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“We have discovered the impossible”

“We have discovered the impossible”

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The James Webb Telescope turns cosmology on its head: massive galaxies in the early universe cannot be explained using current models.

State College – The galaxies that formed in the universe shortly after the Big Bang were supposed to be small. At least that's what astrophysicists expect. But now new recordings are emerging James Webb Space Telescope (JWST) Space organizations NASA, the European Space Agency and the Canadian Space Agency are working to turn this understanding of the universe on its head. A research team has discovered six massive galaxies in the early universe in images.

The research group was surprised by their discovery, with Joel Lyga of Pennsylvania State University in State College explaining in a statement: “These objects are much more massive than expected.” Lija is part of the research team that analyzed the image of the galaxies. The specialized work was for this In the specialized magazine nature published. “We expected to find only young, young galaxies at this point, but we discovered mature galaxies like our own in a region that was once thought to be the dawn of the universe,” astrophysicist Leija says in one article. notice.

Six massive galaxies that existed 500 to 700 million years after the Big Bang may upend common cosmological models. © NASA, ESA, CSA, I. Labbe (Swinburne University of Technology). Image processing: J. Brammer (Cosmic Dawn Center of the Niels Bohr Institute, University of Copenhagen)

The James Webb Space Telescope looks almost at the Big Bang

The international research team led by Liga discovered galaxies between 500 and 700 million years after the Big Bang – at cosmic dimensions, almost immediately after the Big Bang. The James Webb Space Telescope uses infrared instruments to enable researchers to detect light emanating from the oldest stars and galaxies. This allows researchers to look roughly 13.5 billion years into the past, shortly before the Big Bang, which, according to current models, occurred about 13.8 billion years ago.

The research team isn't quite sure yet that they've actually discovered massive ancient galaxies, because the galaxies can only be seen as tiny red dots in images from the James Webb Space Telescope. “This is our first look back so far, so it's important that we stay open to what we see,” Leija said. While the data suggests they are likely galaxies, the researcher also believes it is possible that some of these objects could turn out to be hidden supermassive black holes.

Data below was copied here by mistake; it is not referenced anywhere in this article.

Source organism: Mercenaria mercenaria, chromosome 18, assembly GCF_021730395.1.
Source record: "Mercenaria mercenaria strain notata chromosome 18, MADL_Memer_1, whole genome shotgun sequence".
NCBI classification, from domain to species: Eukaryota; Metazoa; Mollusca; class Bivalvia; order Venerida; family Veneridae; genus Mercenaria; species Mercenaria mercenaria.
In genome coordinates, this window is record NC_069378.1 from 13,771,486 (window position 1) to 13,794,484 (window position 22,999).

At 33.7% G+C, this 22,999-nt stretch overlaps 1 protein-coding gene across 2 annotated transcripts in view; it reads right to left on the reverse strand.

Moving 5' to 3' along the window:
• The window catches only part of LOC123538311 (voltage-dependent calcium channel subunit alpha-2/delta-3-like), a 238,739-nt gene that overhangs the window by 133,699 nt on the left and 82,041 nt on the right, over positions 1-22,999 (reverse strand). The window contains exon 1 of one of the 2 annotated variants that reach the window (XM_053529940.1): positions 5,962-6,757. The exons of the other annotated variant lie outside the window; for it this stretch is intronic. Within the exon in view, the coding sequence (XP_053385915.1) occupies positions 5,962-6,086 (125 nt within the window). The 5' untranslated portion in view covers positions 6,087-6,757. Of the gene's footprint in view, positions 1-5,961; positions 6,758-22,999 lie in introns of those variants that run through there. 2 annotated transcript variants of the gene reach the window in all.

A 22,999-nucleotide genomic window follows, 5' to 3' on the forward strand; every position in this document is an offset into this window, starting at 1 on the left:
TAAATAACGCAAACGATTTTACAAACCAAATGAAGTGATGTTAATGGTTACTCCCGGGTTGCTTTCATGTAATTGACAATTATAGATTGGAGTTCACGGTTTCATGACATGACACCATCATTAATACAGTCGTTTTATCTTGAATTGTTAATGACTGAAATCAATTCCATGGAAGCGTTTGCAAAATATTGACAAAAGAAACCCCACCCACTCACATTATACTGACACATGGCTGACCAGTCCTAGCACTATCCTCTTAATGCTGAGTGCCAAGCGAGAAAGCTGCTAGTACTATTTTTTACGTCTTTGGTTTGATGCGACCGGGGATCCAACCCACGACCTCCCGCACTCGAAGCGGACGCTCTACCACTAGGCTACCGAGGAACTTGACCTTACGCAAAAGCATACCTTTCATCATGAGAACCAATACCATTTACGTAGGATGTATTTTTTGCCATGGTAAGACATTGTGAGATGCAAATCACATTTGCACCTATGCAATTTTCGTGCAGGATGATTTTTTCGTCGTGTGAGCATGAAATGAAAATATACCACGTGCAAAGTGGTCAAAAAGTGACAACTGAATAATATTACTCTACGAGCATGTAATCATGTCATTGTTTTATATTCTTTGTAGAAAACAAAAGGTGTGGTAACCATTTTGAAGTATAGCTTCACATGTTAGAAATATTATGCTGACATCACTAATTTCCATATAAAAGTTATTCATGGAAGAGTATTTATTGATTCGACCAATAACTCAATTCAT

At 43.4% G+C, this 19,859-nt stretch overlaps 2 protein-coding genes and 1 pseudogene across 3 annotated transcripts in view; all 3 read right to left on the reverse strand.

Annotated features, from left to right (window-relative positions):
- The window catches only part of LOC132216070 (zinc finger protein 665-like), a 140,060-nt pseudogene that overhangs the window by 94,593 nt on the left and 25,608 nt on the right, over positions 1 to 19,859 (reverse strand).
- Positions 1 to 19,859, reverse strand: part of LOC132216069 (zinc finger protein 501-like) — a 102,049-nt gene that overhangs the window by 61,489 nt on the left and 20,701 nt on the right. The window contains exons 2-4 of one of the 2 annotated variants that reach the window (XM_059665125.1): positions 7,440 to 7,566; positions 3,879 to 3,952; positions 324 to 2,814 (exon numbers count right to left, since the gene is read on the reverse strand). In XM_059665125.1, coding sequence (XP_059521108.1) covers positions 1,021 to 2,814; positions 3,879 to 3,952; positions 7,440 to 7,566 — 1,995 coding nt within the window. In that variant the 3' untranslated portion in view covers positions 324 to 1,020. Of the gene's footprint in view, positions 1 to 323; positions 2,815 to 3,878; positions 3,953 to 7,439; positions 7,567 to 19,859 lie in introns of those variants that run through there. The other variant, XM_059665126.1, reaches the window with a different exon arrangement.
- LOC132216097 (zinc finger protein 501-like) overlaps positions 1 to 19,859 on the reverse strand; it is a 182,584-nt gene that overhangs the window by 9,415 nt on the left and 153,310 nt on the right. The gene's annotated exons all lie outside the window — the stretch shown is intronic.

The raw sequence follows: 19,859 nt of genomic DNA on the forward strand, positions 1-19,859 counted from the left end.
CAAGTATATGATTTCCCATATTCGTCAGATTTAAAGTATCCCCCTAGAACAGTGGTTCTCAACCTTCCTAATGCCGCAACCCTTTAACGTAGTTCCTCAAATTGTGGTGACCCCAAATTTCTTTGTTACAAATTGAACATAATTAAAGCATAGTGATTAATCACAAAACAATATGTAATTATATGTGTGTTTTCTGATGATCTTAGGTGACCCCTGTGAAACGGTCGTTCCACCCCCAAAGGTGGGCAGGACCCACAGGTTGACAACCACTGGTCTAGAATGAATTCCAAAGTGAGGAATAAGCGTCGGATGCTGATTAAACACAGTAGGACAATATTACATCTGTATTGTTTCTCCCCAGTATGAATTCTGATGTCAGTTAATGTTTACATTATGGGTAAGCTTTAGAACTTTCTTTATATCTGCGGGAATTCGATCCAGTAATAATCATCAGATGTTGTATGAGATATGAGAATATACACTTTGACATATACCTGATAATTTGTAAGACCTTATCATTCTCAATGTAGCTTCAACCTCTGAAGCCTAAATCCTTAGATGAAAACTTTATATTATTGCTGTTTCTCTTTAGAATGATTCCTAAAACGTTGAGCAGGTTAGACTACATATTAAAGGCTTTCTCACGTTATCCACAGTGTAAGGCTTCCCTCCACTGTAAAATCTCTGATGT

The chameleon I am
The NASA/ESA/CSA James Webb Space Telescope shows the central region of the dark molecular cloud Chameleon I, located 630 light-years away. ©-/NASA/ESA/CSA/M. Zamani (ESA/Web)/M.K. McClure (Leiden Observatory)/F. Sun (Steward Observatory)/Z. Smith (Open University)/Ice Age ERS Team/DPA

Giant galaxies contradict cosmological models

Regardless, the amount of mass we have discovered means that the known mass of stars at this point in our universe is up to 100 times greater than we previously thought. “Even if we halve the sample, there is still a striking change,” Leija explains. The astrophysicist confirms that his research group's discovery “raises questions about what many of us thought was scientifically proven.” “We informally referred to these things as ‘universe crushers’ – and so far they have lived up to their name.”

According to the research group, the galaxies are so massive that they do not fit 99% of all cosmological models. To explain the large mass, one must either rewrite cosmological models or revise the scientific understanding of galaxy formation in the early universe. Until now, cosmology has assumed that galaxies start out as small clouds of stars and dust and gradually grow larger.

A very deep look into the early universe reveals amazing things

“We looked at the very early universe for the first time and had no idea what we would find,” says Leija. “It turns out we found something so completely unexpected that it poses a problem for science.” His colleague Ivo Lappé, the study's lead author, recalls working with the recordings: “I ran the analysis software and she spit out two numbers: the distance is 13.1 billion light-years, the mass is 100 billion stars, and I almost spit out my coffee. We've just discovered the impossible. It's impossible to be in time.” Early, impossibly massive galaxies.

One way to tell if these are very old galaxies is to record the spectra of individual objects. This would allow researchers to determine actual distances as well as what matter galaxies are made of. Using this data, scientists can also determine how massive galaxies actually are. “The spectrum will tell us immediately whether these things are real or not,” Leija explains. (unpaid bill)